Belowdecks, the full-beam master stateroom, like the rest of the Prestige 60, has a direct connection to the outside world with an immense window on each side with opening ports for fresh air. Too many master staterooms are just for sleeping, but this one is a getaway without the away. Tired of the kids or the guests or just want to read a good book? The long chaise below one window has recliner pads for comfort. Need to do some work? The combination vanity/desk under the opposite window tempts you with a fabulous view.
The queen berth is on centerline with built-in nightstands and a nubby headboard; there is stowage everywhere including two full-height hanging lockers. The master head has a pair of vessel sinks, plus a comfortably sized shower with seat.
Guests are treated nearly as well in the forward guest cabin, with a raised queen berth, spacious en suite head with shower, two hanging lockers and built-in bureaus. Like the master, this stateroom also has oversize windows to connect with the outside. The midcabin has a pair of single berths and private access to the day-head and shower with its foldaway Lucite enclosure that eliminates the dreaded curtain.
Back in the teak-soled cockpit, a concealed helm station is tucked in the starboard wing with joystick and thruster, making it perfect for backing into slips or alongside piers. A warping winch is on the port side, there are line stowage bins under the after cleats, and I particularly liked the rollers in the hawses to eliminate chafe on dock lines. Our test 60 had the optional Besenzoni passerelle, which doubles as a davit to lift a tender onto the wide swim platform. An alternative choice is a lifting platform if you don’t need a gangplank.
Up the open teak stairs with stainless steel rails is the bridge, and the only word that fits is immense. It is so open that it seems even larger than it is, but it’s all usable space. The helm is a centerline pod with a double-wide bench seat on the forward side of a mini-galley console with barbecue. Aft, a large settee wraps around an oversize table for dining under the stars, and an oh-so- French touch is the cold-plate-chilled wine rack close at hand.
One particularly sensible amenity is the abundance of protection for those of us wary of too much sun. A Bimini top unfolds both fore and aft from its hiding place in the electronics arch to cover the entire flying bridge. Another cleverly engineered awning extends from the overhang above the cockpit to shade the table, and even the bow settee gets a folding “buggy top” for ultraviolet protection.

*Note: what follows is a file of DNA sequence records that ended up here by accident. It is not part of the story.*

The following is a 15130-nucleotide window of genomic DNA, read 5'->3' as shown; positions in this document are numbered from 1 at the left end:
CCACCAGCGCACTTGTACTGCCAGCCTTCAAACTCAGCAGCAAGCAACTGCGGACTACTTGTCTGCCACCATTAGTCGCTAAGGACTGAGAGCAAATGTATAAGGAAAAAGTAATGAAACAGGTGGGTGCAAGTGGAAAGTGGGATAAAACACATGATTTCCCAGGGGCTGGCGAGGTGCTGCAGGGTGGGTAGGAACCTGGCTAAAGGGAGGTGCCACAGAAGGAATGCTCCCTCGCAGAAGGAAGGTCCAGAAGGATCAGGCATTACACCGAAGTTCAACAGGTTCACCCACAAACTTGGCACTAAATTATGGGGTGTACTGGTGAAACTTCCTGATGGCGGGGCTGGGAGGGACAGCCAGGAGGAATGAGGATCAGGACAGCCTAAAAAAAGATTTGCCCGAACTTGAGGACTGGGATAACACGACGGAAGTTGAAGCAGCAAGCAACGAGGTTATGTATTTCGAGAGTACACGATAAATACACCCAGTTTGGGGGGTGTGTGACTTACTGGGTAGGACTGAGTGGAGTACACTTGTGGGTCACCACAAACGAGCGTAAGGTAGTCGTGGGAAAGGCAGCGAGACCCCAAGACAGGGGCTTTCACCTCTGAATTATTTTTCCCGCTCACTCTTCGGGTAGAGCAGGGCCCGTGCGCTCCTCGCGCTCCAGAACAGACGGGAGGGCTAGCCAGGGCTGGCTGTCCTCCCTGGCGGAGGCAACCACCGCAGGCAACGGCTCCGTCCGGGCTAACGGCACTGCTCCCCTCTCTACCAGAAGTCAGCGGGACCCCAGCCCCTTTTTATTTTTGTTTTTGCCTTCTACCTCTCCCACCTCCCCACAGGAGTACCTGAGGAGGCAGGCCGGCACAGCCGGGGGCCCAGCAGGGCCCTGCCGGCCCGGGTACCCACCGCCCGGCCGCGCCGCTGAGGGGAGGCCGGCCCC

The Prestige 60 has only one choice for power, and that’s the pair of 700-horsepower Volvo IPS 900 diesels with pod-drives for which the yacht was specifically designed. The engine room is very large, with headroom for basketball pros and room on each side of the engines for access. Stainless-steel fuel tanks and the 17.5 kW Onan generator are forward, the electrical panel is behind a Lucite door aft, and the batteries are tucked away neatly in acid-proof boxes.
Under way, it’s easy to forget that you’re herding along 26 tons of luxury yacht because, when you spin the wheel, it feels like a sport boat on steroids. I’m told that Prestige and Volvo “detuned” the steering ratio so she wouldn’t turn as quickly as the system might have allowed. And the response to the throttles is also that of a much smaller boat. To say she handles like a sports car seems trite, but, in this case, it’s true.
Our test boat had been fitted with the Volvo Dynamic Positioning System. It’s now standard equipment, although even with an upcharge it’s worth every penny. In essence, DPS holds the Prestige 60 precisely in place, using a pair of GPS receivers for accuracy. You can use it to hold position effortlessly while waiting for a bridge to open or for the fuel dock to clear, but there’s one situation in which DPS makes itself invaluable.
When we returned from tearing up the Gulf Stream off Fort Lauderdale, Florida, we had to moor in beam current and wind. Our skipper paralleled our 60 just a couple of feet off the dock and hit the DPS button, and the yacht might as well have been bolted to the bottom. The skipper strolled around without rushing, got the lines ashore, set the spring lines and adjusted the fenders. It was magic!
As I said, I’m in love with a French beauty. She’s well-built, stylish, comfortable and surprisingly affordable.
How do I tell my wife?
Displ.: 52,029 lb.
Fuel: 741 gal.
Water: 212 gal.
Deadrise: 17 degrees
Engine Options: None
Engines Tested: 2 x 700-hp Volvo Penta IPS 900
Base Price: $1,400,000 (approx.)
Prestige Yachts, 410-280-2775; www.prestige-yachts.com